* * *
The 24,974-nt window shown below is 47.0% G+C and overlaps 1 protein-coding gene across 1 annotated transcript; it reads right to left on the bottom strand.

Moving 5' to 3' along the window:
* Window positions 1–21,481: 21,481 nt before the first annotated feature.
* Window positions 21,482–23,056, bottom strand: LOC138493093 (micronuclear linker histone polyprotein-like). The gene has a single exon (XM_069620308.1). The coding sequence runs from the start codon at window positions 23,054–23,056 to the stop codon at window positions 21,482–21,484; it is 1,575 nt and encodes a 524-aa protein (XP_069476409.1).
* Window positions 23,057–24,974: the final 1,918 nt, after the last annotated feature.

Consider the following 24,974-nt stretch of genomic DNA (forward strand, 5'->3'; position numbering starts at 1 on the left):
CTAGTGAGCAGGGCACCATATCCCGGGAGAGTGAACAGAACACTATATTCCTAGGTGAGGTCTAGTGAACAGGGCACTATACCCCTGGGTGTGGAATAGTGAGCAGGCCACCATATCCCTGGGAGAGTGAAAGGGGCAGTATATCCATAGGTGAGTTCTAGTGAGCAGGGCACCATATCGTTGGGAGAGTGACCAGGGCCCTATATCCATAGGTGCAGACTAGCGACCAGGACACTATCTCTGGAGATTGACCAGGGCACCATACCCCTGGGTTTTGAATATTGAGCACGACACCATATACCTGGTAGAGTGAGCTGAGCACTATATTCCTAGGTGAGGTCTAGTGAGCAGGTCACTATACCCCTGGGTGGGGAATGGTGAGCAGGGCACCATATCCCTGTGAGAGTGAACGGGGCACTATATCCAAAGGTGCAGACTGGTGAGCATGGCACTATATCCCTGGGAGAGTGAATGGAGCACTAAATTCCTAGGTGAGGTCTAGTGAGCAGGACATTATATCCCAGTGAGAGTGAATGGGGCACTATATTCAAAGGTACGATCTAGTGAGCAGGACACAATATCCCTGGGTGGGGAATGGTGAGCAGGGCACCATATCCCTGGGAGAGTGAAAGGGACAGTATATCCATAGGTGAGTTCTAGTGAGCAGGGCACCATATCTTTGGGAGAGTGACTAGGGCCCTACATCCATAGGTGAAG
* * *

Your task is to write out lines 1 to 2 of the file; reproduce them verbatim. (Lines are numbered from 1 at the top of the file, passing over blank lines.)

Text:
The 24,974-nt window shown below is 47.0% G+C and overlaps 1 protein-coding gene across 1 annotated transcript; it reads right to left on the bottom strand.

Moving 5' to 3' along the window: